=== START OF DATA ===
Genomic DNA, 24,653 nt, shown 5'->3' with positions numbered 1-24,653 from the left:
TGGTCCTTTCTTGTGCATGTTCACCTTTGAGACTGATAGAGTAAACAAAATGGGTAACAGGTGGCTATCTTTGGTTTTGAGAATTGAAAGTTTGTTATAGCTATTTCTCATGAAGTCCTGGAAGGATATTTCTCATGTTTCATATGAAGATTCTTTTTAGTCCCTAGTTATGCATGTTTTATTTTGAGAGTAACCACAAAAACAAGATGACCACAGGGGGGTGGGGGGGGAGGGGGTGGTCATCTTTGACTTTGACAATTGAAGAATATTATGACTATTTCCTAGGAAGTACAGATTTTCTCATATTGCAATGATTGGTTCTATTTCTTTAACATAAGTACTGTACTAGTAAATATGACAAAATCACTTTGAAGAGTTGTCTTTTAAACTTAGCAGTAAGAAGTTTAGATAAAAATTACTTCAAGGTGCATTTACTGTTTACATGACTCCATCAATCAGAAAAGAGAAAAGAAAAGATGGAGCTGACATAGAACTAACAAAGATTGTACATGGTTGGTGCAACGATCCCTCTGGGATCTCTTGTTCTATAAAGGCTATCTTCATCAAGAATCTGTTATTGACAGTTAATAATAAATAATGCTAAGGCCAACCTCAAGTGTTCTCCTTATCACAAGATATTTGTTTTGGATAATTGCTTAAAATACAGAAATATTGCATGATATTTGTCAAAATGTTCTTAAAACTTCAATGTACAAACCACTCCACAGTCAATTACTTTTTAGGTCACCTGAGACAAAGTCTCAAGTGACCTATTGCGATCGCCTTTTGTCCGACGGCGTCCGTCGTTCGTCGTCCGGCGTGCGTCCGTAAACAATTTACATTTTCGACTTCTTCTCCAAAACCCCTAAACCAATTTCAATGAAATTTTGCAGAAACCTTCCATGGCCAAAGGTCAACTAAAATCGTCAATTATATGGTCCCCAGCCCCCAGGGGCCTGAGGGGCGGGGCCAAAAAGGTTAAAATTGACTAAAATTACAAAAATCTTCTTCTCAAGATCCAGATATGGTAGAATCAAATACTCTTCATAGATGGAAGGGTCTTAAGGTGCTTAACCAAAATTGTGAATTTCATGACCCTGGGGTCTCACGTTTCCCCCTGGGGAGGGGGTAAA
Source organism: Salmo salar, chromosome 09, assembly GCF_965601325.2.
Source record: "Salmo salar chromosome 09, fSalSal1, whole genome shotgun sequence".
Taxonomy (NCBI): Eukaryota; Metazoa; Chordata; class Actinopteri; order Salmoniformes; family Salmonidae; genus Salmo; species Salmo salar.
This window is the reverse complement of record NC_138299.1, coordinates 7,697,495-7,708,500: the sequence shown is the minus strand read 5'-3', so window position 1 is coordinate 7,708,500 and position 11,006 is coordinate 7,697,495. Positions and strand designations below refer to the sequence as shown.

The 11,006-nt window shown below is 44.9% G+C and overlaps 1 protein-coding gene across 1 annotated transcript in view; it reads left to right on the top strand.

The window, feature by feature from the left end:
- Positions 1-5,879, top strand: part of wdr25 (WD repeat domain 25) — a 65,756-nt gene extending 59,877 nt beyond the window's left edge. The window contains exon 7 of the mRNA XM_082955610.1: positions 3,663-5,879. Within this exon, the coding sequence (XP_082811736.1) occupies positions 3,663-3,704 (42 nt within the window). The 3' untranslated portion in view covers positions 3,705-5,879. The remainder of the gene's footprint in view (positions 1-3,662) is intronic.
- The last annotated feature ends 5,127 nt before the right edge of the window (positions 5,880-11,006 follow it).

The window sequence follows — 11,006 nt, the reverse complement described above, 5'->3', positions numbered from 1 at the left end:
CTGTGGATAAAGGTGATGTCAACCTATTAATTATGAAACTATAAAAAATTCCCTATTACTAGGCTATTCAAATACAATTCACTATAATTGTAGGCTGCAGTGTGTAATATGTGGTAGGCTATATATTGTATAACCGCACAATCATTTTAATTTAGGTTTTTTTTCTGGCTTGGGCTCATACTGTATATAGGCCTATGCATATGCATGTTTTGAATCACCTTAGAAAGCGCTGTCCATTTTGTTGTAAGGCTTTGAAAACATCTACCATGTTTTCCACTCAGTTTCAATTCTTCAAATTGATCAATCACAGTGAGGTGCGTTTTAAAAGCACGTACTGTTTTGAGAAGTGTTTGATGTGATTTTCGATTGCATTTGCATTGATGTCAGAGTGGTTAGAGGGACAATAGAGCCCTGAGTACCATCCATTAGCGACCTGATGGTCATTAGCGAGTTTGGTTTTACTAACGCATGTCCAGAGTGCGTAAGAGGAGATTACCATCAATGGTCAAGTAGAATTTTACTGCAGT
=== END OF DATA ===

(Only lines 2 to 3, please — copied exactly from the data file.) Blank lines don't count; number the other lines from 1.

TGGTCCTTTCTTGTGCATGTTCACCTTTGAGACTGATAGAGTAAACAAAATGGGTAACAGGTGGCTATCTTTGGTTTTGAGAATTGAAAGTTTGTTATAGCTATTTCTCATGAAGTCCTGGAAGGATATTTCTCATGTTTCATATGAAGATTCTTTTTAGTCCCTAGTTATGCATGTTTTATTTTGAGAGTAACCACAAAAACAAGATGACCACAGGGGGGTGGGGGGGGAGGGGGTGGTCATCTTTGACTTTGACAATTGAAGAATATTATGACTATTTCCTAGGAAGTACAGATTTTCTCATATTGCAATGATTGGTTCTATTTCTTTAACATAAGTACTGTACTAGTAAATATGACAAAATCACTTTGAAGAGTTGTCTTTTAAACTTAGCAGTAAGAAGTTTAGATAAAAATTACTTCAAGGTGCATTTACTGTTTACATGACTCCATCAATCAGAAAAGAGAAAAGAAAAGATGGAGCTGACATAGAACTAACAAAGATTGTACATGGTTGGTGCAACGATCCCTCTGGGATCTCTTGTTCTATAAAGGCTATCTTCATCAAGAATCTGTTATTGACAGTTAATAATAAATAATGCTAAGGCCAACCTCAAGTGTTCTCCTTATCACAAGATATTTGTTTTGGATAATTGCTTAAAATACAGAAATATTGCATGATATTTGTCAAAATGTTCTTAAAACTTCAATGTACAAACCACTCCACAGTCAATTACTTTTTAGGTCACCTGAGACAAAGTCTCAAGTGACCTATTGCGATCGCCTTTTGTCCGACGGCGTCCGTCGTTCGTCGTCCGGCGTGCGTCCGTAAACAATTTACATTTTCGACTTCTTCTCCAAAACCCCTAAACCAATTTCAATGAAATTTTGCAGAAACCTTCCATGGCCAAAGGTCAACTAAAATCGTCAATTATATGGTCCCCAGCCCCCAGGGGCCTGAGGGGCGGGGCCAAAAAGGTTAAAATTGACTAAAATTACAAAAATCTTCTTCTCAAGATCCAGATATGGTAGAATCAAATACTCTTCATAGATGGAAGGGTCTTAAGGTGCTTAACCAAAATTGTGAATTTCATGACCCTGGGGTCTCACGTTTCCCCCTGGGGAGGGGGTAAA
Source organism: Salmo salar, chromosome 09, assembly GCF_965601325.2.